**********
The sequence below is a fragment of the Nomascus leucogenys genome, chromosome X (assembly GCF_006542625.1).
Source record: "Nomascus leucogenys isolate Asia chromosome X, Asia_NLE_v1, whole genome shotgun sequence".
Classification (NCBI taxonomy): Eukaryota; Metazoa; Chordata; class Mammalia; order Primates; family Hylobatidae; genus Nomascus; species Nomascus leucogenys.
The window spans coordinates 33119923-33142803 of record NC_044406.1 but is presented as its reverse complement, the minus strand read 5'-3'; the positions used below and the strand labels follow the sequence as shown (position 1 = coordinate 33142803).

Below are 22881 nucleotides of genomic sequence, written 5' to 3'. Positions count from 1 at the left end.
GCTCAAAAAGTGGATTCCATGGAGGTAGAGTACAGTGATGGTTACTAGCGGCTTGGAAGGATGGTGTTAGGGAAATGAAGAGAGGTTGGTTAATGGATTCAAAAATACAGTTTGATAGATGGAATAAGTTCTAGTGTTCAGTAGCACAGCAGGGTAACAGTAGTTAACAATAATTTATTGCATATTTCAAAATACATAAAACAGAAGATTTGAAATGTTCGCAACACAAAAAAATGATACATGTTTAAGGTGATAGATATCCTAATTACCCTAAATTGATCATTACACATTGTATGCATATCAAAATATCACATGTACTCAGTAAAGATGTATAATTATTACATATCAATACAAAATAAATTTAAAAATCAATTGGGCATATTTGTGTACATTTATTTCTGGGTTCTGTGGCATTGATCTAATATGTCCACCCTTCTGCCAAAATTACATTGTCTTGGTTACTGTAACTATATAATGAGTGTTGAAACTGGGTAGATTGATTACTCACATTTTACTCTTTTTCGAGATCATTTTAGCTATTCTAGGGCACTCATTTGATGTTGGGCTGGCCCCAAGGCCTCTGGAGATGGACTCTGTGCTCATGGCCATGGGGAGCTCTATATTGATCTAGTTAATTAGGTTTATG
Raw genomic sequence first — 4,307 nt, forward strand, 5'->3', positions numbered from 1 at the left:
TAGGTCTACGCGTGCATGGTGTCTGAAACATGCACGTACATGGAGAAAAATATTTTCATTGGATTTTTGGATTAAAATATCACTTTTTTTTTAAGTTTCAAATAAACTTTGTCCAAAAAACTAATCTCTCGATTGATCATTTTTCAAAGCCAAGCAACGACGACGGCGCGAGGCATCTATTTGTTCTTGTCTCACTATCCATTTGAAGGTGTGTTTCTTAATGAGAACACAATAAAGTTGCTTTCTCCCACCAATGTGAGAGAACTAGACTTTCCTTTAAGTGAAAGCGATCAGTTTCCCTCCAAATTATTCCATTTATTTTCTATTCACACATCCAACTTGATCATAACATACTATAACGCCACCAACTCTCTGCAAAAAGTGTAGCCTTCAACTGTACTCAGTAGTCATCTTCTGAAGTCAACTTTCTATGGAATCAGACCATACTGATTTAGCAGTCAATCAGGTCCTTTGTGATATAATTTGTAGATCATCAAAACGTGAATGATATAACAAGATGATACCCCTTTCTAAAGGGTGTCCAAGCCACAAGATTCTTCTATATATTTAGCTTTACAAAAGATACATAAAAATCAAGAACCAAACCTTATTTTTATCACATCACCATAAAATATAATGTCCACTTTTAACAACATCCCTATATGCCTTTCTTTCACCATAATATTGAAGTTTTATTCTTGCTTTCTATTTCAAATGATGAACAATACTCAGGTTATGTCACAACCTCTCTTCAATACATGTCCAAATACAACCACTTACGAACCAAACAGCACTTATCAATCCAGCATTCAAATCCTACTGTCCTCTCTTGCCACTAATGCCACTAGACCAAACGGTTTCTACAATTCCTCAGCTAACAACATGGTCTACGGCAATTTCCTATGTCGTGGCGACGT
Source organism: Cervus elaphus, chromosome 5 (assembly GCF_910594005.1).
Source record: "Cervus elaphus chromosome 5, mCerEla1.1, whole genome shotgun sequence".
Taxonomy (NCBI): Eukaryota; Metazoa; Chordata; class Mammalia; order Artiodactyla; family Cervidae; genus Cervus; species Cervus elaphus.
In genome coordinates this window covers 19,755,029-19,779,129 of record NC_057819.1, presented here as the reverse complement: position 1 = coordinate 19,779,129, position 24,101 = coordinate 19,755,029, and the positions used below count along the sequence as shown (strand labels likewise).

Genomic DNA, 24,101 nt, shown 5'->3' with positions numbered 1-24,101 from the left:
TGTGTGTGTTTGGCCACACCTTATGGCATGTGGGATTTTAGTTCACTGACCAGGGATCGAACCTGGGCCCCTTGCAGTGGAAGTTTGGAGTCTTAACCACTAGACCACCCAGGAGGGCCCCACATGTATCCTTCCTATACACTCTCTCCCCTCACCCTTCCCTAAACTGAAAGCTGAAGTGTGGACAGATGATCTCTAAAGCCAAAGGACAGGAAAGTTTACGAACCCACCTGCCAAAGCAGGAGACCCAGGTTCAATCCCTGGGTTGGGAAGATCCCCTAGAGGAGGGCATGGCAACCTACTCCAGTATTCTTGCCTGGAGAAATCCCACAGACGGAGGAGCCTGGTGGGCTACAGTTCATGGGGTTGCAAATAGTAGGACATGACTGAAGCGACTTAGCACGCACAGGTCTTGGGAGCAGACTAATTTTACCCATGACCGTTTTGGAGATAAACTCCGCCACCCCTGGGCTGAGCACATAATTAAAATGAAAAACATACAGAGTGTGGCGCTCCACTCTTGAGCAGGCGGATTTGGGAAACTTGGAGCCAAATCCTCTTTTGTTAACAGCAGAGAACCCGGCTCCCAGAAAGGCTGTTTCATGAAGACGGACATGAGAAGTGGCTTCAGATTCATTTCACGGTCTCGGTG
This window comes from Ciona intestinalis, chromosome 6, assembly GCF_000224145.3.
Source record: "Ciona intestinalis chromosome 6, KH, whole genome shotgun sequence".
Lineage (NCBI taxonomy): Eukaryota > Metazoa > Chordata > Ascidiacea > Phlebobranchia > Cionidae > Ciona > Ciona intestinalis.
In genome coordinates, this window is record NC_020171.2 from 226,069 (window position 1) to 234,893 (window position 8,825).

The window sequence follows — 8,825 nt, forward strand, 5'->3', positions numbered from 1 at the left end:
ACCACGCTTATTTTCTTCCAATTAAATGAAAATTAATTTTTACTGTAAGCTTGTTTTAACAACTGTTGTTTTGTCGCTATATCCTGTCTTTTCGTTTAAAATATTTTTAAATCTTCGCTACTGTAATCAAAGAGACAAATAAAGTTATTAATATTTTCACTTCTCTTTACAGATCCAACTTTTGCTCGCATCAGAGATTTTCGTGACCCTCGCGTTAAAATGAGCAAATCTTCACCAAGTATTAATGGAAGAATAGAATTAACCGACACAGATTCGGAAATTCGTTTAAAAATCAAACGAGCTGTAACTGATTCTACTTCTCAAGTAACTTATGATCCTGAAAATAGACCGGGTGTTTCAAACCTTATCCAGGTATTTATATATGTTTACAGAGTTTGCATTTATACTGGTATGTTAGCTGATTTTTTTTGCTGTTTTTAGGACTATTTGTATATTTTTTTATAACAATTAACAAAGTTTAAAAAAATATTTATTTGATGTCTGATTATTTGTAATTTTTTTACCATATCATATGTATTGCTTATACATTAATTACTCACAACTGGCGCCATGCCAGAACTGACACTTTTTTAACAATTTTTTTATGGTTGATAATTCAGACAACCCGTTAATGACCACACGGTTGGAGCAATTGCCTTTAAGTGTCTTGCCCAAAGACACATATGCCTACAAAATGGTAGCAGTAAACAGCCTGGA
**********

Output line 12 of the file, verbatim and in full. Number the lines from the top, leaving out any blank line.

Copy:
In genome coordinates this window covers 19,755,029-19,779,129 of record NC_057819.1, presented here as the reverse complement: position 1 = coordinate 19,779,129, position 24,101 = coordinate 19,755,029, and the positions used below count along the sequence as shown (strand labels likewise).